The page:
FANDOM



>> Which Robin Is It Anyway?

One of the most debated topics of TEEN TITANS: Which Robin is behind the mask? Is it Tim Drake? Dick Grayson? Jason Todd? Some of the series creators provide some answers....


Will The Real Boy Wonder Please Stand Up?

Robin, A.K.A. Dick Grayson, is the traditional leader of the comic book Teen Titans. However, the look of the animated team's leader mirrors that of third-string Boy Wonder Tim Drake. So just who is this Cartoon Network teenager posing as Batman's former sidekick? "In my mind, it's Dick Grayson just because that's what I grew up reading in the comic," says Glen Murakami. "But I think continuity-wise it might not make sense to people because if it's Dick Grayson then it's Like, 'Oh, well, when does this take place in the Batman animated series?"'

From an article from Cinescape Magazine #72 [September 2003] by Eric Moro.


Comics2Film/CBR News spoke with Sam Register, Cartoon Network senior vice president of original animation who helped shepherd DC's pre-adult heroes to animated life.

They asked: And just who is under the mask? Is it Tim Drake? Dick Grayson? Jason Todd?

"He's just Robin. We never say which Robin he is. To be honest we've never even discussed it," Register said. "Again, that's for clarity for the kids. We're not doing alter egos. They walk around town in their suits. They go to movies dressed as super heroes. Everyone sees them as super heroes. The go to a party as super heroes. They're super heroes full time."


From "Drawing Inspiration: An Interview with Glen Murakami.

BW: Although there are no secret identities, it seems Robin is strongly modeled after Dick Grayson. Is that where you draw inspiration for Robin? Or is he an amalgam of different Robins?

Glen: Ummm… hmmm… Well, the reason we never got into the secret identities and stuff like that is it just gets really complicated. Instead of all the characters having one name, they now had two names. We just felt that would get confusing and we just really didn’t want to get into that.

It was really important to me that little kids watching it could identify with characters. And I thought that the minute you start giving them secret identities then kids couldn’t project themselves onto the characters anymore. And that was important to me. I know it’s kind of important to have secret identities and stuff like that but we wanted everything to be really, really, iconic. Like, “Oh, there’s the robot guy. There’s the alien girl. There’s the witch girl. There’s the shape-changing boy.” There’s the we just wanted it really clean like that. We wanted it like old Star Trek. We just wanted it simple.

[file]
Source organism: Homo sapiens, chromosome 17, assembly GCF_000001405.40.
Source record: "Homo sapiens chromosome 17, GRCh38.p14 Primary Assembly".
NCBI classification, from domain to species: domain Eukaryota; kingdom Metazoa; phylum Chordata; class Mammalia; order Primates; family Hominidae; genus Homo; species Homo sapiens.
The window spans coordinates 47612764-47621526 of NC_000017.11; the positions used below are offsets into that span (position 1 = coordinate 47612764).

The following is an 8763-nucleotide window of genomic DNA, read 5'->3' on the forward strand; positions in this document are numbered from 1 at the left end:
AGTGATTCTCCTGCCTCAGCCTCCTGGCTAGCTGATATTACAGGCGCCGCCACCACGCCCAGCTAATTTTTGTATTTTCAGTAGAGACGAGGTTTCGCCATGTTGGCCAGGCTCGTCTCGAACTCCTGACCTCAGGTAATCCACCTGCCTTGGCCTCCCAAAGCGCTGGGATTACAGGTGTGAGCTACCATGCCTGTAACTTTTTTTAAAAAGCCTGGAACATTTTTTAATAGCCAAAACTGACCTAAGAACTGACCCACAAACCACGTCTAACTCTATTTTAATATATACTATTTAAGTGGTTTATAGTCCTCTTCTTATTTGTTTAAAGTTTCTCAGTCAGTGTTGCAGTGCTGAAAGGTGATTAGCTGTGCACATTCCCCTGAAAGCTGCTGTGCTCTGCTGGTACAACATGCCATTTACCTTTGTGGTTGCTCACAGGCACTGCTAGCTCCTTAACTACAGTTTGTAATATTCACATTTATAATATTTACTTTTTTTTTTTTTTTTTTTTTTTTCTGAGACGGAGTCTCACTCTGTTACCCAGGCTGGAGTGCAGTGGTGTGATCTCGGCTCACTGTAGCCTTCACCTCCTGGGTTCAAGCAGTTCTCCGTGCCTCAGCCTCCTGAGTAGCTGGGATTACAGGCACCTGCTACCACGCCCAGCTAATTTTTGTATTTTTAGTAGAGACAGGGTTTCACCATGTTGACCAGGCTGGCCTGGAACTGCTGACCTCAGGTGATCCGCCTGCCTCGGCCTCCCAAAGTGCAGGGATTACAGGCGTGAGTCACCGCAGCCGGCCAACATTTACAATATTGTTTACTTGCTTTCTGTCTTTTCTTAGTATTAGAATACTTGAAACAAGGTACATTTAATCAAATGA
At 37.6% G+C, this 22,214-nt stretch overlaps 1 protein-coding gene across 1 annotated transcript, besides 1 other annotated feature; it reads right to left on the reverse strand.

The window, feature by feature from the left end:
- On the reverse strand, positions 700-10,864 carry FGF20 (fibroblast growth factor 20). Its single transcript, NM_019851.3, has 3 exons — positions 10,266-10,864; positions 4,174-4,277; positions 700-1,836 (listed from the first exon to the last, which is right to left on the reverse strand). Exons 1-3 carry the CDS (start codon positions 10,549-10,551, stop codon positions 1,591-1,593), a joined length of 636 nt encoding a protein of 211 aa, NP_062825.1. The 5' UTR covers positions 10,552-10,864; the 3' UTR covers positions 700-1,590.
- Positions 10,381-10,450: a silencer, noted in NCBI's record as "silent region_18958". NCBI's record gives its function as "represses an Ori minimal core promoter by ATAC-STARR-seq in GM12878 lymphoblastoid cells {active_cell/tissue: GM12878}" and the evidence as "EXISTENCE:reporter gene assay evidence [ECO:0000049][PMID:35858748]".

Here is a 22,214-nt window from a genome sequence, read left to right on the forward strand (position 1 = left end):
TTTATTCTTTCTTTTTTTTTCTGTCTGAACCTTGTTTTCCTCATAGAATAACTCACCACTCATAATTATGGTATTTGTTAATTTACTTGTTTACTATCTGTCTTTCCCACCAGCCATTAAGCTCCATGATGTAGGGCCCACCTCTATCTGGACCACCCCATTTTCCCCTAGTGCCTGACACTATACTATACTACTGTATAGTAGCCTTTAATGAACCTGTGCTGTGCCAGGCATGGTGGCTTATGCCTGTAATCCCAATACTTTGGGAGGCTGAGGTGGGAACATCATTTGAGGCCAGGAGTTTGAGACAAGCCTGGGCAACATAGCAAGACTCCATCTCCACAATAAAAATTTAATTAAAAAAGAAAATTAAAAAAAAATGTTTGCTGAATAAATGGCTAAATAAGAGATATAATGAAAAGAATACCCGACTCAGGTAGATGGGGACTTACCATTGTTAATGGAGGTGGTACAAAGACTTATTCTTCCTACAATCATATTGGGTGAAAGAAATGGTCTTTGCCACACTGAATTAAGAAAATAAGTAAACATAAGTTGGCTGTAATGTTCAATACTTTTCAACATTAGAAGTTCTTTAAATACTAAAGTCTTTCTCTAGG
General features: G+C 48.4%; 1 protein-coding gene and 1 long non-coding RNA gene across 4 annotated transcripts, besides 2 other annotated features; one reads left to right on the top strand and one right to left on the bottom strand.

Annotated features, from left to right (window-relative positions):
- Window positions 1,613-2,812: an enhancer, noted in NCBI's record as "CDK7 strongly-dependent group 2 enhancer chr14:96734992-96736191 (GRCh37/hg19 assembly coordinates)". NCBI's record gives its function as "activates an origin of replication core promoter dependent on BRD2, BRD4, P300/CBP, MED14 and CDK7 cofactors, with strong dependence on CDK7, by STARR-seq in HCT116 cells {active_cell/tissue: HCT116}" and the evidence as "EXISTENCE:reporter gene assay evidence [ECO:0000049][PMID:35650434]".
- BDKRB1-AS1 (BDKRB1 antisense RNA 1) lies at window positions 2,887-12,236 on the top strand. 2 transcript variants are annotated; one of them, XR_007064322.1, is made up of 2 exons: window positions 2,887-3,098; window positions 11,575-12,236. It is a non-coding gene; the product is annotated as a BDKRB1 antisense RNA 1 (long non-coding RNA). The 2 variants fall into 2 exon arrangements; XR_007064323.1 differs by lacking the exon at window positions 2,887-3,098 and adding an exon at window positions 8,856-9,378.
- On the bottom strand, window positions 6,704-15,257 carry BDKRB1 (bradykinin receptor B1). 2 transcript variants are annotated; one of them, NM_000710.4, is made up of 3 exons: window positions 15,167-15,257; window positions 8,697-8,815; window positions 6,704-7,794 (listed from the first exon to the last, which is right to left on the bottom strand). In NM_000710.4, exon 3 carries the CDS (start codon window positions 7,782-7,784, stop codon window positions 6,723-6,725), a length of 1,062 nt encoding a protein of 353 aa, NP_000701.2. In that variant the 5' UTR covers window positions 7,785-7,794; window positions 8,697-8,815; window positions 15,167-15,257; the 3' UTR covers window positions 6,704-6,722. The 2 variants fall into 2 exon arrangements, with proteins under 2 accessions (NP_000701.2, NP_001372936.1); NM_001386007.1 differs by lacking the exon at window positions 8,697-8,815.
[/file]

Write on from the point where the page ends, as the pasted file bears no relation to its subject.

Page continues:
When I was growing up, I didn’t like the old Adam West Batman. But I did want more humor in the series. I was struggling with how you do a show with more humor in it without it being a parody. I didn’t want to make fun of the characters. Because I think as a kid, the Superfriends and the Adam West Batman drove me nuts – they didn’t make sense to me. Because then I read the comics and I didn’t understand why the characters were so much cooler.


From "Bringing Titans To TV: An Interview with Sam Register."

BW: Let’s touch on some of the characters; How did Robin evolve? He obviously has many character beats from Dick Grayson’s character in New Teen Titans. With all the different Robins, which one or ones serve as inspiration for the series?

Sam: My thing with Robin: I am so completely bored with the DC universe and continuity and all that crap. To me, he’s just Robin. I know all the fans give a crap, but I don’t. He’s Robin. He wears a mask. And he used to work for Batman. And that’s all I know. I don’t even know who he is behind that mask. And if Glen knows, I don’t want him to tell me.